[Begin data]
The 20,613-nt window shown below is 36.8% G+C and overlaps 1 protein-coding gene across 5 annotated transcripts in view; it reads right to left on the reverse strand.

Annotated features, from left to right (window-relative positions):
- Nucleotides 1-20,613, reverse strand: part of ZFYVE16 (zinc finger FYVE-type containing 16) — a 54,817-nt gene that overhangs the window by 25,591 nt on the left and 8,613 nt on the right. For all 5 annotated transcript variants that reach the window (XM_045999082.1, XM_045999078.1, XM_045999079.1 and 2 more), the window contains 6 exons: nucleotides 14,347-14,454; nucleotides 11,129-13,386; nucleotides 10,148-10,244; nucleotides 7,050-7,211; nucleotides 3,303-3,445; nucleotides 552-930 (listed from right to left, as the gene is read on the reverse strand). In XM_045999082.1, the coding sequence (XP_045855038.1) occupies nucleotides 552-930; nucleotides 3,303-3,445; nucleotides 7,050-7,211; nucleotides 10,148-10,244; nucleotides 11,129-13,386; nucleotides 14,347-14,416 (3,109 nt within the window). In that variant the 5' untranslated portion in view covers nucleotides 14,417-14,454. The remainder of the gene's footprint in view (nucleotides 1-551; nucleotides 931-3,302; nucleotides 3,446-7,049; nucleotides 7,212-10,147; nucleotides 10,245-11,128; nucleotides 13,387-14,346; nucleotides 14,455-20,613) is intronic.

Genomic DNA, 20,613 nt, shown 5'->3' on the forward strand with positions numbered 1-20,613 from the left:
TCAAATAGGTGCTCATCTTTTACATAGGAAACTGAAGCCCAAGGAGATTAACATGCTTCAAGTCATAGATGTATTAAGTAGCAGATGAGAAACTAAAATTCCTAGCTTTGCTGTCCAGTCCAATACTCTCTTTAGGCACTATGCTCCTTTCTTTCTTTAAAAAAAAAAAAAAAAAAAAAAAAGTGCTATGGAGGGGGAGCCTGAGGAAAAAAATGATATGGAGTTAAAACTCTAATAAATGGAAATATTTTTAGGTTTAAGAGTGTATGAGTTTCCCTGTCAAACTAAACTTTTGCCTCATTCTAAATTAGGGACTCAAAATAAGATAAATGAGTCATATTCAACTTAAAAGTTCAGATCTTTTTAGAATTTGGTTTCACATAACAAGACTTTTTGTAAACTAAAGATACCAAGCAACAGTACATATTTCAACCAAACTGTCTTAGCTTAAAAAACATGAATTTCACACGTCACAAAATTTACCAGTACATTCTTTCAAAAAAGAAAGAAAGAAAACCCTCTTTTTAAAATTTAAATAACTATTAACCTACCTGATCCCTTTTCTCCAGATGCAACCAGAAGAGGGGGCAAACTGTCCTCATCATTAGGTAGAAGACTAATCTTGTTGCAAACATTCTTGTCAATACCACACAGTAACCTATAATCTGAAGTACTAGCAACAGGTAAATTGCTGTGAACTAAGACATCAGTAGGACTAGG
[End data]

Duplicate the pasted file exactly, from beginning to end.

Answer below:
The 20,613-nt window shown below is 36.8% G+C and overlaps 1 protein-coding gene across 5 annotated transcripts in view; it reads right to left on the reverse strand.

Annotated features, from left to right (window-relative positions):
- Nucleotides 1-20,613, reverse strand: part of ZFYVE16 (zinc finger FYVE-type containing 16) — a 54,817-nt gene that overhangs the window by 25,591 nt on the left and 8,613 nt on the right. For all 5 annotated transcript variants that reach the window (XM_045999082.1, XM_045999078.1, XM_045999079.1 and 2 more), the window contains 6 exons: nucleotides 14,347-14,454; nucleotides 11,129-13,386; nucleotides 10,148-10,244; nucleotides 7,050-7,211; nucleotides 3,303-3,445; nucleotides 552-930 (listed from right to left, as the gene is read on the reverse strand). In XM_045999082.1, the coding sequence (XP_045855038.1) occupies nucleotides 552-930; nucleotides 3,303-3,445; nucleotides 7,050-7,211; nucleotides 10,148-10,244; nucleotides 11,129-13,386; nucleotides 14,347-14,416 (3,109 nt within the window). In that variant the 5' untranslated portion in view covers nucleotides 14,417-14,454. The remainder of the gene's footprint in view (nucleotides 1-551; nucleotides 931-3,302; nucleotides 3,446-7,049; nucleotides 7,212-10,147; nucleotides 10,245-11,128; nucleotides 13,387-14,346; nucleotides 14,455-20,613) is intronic.

Genomic DNA, 20,613 nt, shown 5'->3' on the forward strand with positions numbered 1-20,613 from the left:
TCAAATAGGTGCTCATCTTTTACATAGGAAACTGAAGCCCAAGGAGATTAACATGCTTCAAGTCATAGATGTATTAAGTAGCAGATGAGAAACTAAAATTCCTAGCTTTGCTGTCCAGTCCAATACTCTCTTTAGGCACTATGCTCCTTTCTTTCTTTAAAAAAAAAAAAAAAAAAAAAAAAGTGCTATGGAGGGGGAGCCTGAGGAAAAAAATGATATGGAGTTAAAACTCTAATAAATGGAAATATTTTTAGGTTTAAGAGTGTATGAGTTTCCCTGTCAAACTAAACTTTTGCCTCATTCTAAATTAGGGACTCAAAATAAGATAAATGAGTCATATTCAACTTAAAAGTTCAGATCTTTTTAGAATTTGGTTTCACATAACAAGACTTTTTGTAAACTAAAGATACCAAGCAACAGTACATATTTCAACCAAACTGTCTTAGCTTAAAAAACATGAATTTCACACGTCACAAAATTTACCAGTACATTCTTTCAAAAAAGAAAGAAAGAAAACCCTCTTTTTAAAATTTAAATAACTATTAACCTACCTGATCCCTTTTCTCCAGATGCAACCAGAAGAGGGGGCAAACTGTCCTCATCATTAGGTAGAAGACTAATCTTGTTGCAAACATTCTTGTCAATACCACACAGTAACCTATAATCTGAAGTACTAGCAACAGGTAAATTGCTGTGAACTAAGACATCAGTAGGACTAGG